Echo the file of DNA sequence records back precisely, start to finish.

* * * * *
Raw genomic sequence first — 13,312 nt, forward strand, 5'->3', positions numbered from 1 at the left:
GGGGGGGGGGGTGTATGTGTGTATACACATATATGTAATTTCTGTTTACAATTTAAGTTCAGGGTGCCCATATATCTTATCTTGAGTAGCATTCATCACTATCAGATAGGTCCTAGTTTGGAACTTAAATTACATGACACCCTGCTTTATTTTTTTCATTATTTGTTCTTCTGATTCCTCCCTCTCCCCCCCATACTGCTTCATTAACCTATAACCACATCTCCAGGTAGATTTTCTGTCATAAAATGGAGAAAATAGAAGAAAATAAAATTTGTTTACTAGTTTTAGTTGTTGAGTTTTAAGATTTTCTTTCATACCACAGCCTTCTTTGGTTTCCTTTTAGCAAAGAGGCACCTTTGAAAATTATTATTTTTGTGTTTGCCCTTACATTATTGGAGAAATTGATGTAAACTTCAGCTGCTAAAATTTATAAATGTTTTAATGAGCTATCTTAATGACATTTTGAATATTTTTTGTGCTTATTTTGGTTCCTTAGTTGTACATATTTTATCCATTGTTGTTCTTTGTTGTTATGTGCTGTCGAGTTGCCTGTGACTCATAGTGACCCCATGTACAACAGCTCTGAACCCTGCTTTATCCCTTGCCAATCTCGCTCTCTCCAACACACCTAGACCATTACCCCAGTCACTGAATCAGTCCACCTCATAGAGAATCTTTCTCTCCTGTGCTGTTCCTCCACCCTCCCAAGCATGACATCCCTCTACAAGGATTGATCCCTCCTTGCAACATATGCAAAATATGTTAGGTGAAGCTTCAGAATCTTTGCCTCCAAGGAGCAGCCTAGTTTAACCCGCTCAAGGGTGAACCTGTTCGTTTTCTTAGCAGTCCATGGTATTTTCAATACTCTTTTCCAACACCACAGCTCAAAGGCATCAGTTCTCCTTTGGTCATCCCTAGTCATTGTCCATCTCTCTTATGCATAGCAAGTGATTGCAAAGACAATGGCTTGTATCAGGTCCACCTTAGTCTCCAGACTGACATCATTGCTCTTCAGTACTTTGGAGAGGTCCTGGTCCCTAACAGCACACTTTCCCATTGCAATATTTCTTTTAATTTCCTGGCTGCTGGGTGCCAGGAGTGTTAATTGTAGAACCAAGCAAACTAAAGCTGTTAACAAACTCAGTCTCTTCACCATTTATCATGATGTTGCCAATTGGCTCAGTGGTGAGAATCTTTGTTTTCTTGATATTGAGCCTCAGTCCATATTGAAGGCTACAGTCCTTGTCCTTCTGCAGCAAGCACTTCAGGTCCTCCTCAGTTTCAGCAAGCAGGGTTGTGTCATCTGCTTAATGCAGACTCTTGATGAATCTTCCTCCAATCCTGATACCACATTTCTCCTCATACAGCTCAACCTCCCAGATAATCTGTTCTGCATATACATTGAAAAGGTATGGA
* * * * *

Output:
Raw genomic sequence first — 13,312 nt, forward strand, 5'->3', positions numbered from 1 at the left:
GGGGGGGGGGGTGTATGTGTGTATACACATATATGTAATTTCTGTTTACAATTTAAGTTCAGGGTGCCCATATATCTTATCTTGAGTAGCATTCATCACTATCAGATAGGTCCTAGTTTGGAACTTAAATTACATGACACCCTGCTTTATTTTTTTCATTATTTGTTCTTCTGATTCCTCCCTCTCCCCCCCATACTGCTTCATTAACCTATAACCACATCTCCAGGTAGATTTTCTGTCATAAAATGGAGAAAATAGAAGAAAATAAAATTTGTTTACTAGTTTTAGTTGTTGAGTTTTAAGATTTTCTTTCATACCACAGCCTTCTTTGGTTTCCTTTTAGCAAAGAGGCACCTTTGAAAATTATTATTTTTGTGTTTGCCCTTACATTATTGGAGAAATTGATGTAAACTTCAGCTGCTAAAATTTATAAATGTTTTAATGAGCTATCTTAATGACATTTTGAATATTTTTTGTGCTTATTTTGGTTCCTTAGTTGTACATATTTTATCCATTGTTGTTCTTTGTTGTTATGTGCTGTCGAGTTGCCTGTGACTCATAGTGACCCCATGTACAACAGCTCTGAACCCTGCTTTATCCCTTGCCAATCTCGCTCTCTCCAACACACCTAGACCATTACCCCAGTCACTGAATCAGTCCACCTCATAGAGAATCTTTCTCTCCTGTGCTGTTCCTCCACCCTCCCAAGCATGACATCCCTCTACAAGGATTGATCCCTCCTTGCAACATATGCAAAATATGTTAGGTGAAGCTTCAGAATCTTTGCCTCCAAGGAGCAGCCTAGTTTAACCCGCTCAAGGGTGAACCTGTTCGTTTTCTTAGCAGTCCATGGTATTTTCAATACTCTTTTCCAACACCACAGCTCAAAGGCATCAGTTCTCCTTTGGTCATCCCTAGTCATTGTCCATCTCTCTTATGCATAGCAAGTGATTGCAAAGACAATGGCTTGTATCAGGTCCACCTTAGTCTCCAGACTGACATCATTGCTCTTCAGTACTTTGGAGAGGTCCTGGTCCCTAACAGCACACTTTCCCATTGCAATATTTCTTTTAATTTCCTGGCTGCTGGGTGCCAGGAGTGTTAATTGTAGAACCAAGCAAACTAAAGCTGTTAACAAACTCAGTCTCTTCACCATTTATCATGATGTTGCCAATTGGCTCAGTGGTGAGAATCTTTGTTTTCTTGATATTGAGCCTCAGTCCATATTGAAGGCTACAGTCCTTGTCCTTCTGCAGCAAGCACTTCAGGTCCTCCTCAGTTTCAGCAAGCAGGGTTGTGTCATCTGCTTAATGCAGACTCTTGATGAATCTTCCTCCAATCCTGATACCACATTTCTCCTCATACAGCTCAACCTCCCAGATAATCTGTTCTGCATATACATTGAAAAGGTATGGA